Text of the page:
Meyers Sapphire Complex Fires Update
Wednesday, September 20, 2017
Fire Information Line: (406) 859-3211
Due to cold temperatures, accumulated precipitation and minimal fire activity, management of the fire area will be transferred from the Southern Area Incident Management Team to a Type 3 team led by Gary Lambert this evening. Rehabilitation work and mop up continues.
Sapphire Complex:43,733 acres
Location: Approximately 25 miles south-southeast of Missoula
Total Personnel: 51
Three fires comprised the Sapphire Complex: Little Hogback, Goat Creek, and Sliderock. The Goat Creek and Sliderock Fires are being managed by the Lolo National Forest. Rehabilitation work continues.
Little Hogback Fire: 34,552 acres
Goat Creek Fire: 8,300 acres
Sliderock Fire: 901 acres
Meyers Fire:62,034 acres
Location: Approximately 25 miles southwest of Philipsburg, Montana
Total Personnel: All team personnel have been demobilized from the incident. Local agency personnel have assumed management of the incident.
Rehabilitation work. Areas of smoldering fuels will be mopped up.
Meyers-Sapphire Complex: Due to rainfall, there is minimal threat around private property and structures.
There are no evacuations in place.
As of September 19, 2017 - Closures rescinded for:
The Meyers Fire
The Hogback Fire
The Bitterroot National Forest has removed all fire closures.
After midnight on Sept. 21, 2017, all closures on the Sapphire Complex are rescinded. This includes lands in the Upper Willow Creek drainage, Scotchman Gulch, Ram Mountain areas, the Miner Gulch Road and BLM roads 4638, 4642, 4639, 4640, and 4641.
Temporary flight restrictions (TFR) for the Sapphire Complex and Meyers Fire areas are lifted.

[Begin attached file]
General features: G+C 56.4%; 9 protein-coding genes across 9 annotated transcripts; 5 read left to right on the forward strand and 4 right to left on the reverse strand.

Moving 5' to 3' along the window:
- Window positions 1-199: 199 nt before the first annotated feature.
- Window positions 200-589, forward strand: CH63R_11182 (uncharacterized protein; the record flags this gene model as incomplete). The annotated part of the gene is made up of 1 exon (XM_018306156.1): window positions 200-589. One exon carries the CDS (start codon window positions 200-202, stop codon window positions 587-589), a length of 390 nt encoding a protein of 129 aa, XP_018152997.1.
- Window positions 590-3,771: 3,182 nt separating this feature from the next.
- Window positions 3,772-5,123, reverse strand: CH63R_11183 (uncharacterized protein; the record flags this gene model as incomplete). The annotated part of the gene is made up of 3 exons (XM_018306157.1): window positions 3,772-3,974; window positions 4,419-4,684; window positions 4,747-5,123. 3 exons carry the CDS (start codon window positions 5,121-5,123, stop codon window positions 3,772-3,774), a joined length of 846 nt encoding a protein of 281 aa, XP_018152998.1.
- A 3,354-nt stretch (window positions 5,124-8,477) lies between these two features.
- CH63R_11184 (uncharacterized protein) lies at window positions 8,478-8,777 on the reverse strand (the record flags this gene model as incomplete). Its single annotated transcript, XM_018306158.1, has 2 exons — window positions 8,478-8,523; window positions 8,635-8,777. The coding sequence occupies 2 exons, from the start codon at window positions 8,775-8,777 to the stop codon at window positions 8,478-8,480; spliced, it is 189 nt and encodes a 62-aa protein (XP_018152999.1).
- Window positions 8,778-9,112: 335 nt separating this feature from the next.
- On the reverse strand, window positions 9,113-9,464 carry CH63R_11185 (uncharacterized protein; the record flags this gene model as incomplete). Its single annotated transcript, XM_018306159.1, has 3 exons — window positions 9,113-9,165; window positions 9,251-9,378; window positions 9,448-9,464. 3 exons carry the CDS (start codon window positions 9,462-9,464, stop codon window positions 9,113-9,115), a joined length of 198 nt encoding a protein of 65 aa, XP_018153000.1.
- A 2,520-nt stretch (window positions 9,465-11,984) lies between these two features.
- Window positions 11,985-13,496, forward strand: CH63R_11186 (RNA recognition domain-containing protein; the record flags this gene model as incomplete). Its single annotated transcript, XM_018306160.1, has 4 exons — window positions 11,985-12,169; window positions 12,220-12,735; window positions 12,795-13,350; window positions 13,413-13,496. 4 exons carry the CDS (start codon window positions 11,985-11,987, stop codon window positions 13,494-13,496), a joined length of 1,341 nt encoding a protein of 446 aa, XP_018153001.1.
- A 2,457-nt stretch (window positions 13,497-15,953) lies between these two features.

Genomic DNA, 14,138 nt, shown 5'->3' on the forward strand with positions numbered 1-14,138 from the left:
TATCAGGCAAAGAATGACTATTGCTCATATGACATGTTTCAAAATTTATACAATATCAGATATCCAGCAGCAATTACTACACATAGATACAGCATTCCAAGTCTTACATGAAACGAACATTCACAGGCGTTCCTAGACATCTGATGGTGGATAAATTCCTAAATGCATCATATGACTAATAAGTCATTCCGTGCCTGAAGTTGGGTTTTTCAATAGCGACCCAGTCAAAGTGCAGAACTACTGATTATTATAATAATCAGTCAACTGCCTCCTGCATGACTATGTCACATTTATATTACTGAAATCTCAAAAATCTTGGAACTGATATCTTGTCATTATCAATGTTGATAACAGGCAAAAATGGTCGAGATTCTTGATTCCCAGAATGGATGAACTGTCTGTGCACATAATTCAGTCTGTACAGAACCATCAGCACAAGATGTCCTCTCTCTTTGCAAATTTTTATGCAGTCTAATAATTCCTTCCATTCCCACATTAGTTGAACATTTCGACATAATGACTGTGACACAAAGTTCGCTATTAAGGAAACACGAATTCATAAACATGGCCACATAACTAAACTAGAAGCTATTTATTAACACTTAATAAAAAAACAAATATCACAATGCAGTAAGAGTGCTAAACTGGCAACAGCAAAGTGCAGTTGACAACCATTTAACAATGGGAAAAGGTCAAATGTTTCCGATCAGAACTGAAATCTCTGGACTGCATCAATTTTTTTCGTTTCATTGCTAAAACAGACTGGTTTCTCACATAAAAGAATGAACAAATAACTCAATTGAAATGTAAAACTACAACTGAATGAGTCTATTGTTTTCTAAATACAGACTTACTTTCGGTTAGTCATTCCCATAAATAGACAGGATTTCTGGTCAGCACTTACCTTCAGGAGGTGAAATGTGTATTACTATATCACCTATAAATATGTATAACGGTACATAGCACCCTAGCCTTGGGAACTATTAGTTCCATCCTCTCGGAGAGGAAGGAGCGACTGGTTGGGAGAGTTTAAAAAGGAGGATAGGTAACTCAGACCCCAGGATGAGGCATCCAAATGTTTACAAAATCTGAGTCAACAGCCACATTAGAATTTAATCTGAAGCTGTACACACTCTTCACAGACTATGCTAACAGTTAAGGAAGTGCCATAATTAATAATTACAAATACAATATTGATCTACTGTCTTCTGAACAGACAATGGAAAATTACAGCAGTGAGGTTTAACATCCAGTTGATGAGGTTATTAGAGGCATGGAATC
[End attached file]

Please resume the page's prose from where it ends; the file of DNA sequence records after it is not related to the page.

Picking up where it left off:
Stage 1 fire restrictions have been rescinded in the following areas near the Meyers Fire: Beaverhead County and Granite County south of I-90 and east of the Lolo National Forest boundary. Outdoor debris and pile burning are still prohibited. For fire restriction details, visit firerestrictions.us/mt.
Safety in areas recently opened
Burned areas present unique hazards to campers, hikers, and hunters and especially those who may remain in these areas for extended periods.
Those traveling on Forest roads through burned areas should carry a small saw or axe to remove downed trees that may block your route.
Snags, dead, standing trees are prone to fall without warning in burned areas. In windy conditions, the danger of falling snags is increased and visitors should always be alert to the condition of trees and the weather.
The base of a tree may be consumed in a wildlife and the stump completely burned out, leaving a deep pocket or hole not visible to anyone walking through the area. Use caution when walking anywhere in the burned area.
Wet, cold weather is predicted through the rest of the week. Snow is possible at 5,000-6,000 feet this week.
For further information, visit https://inciweb.nwcg.gov and select “Meyers Fire” or “Sapphire Complex” in Montana, and follow the Beaverhead-Deerlodge National Forest Facebook, Bitterroot National Forest Facebook or Lolo National Forest pages.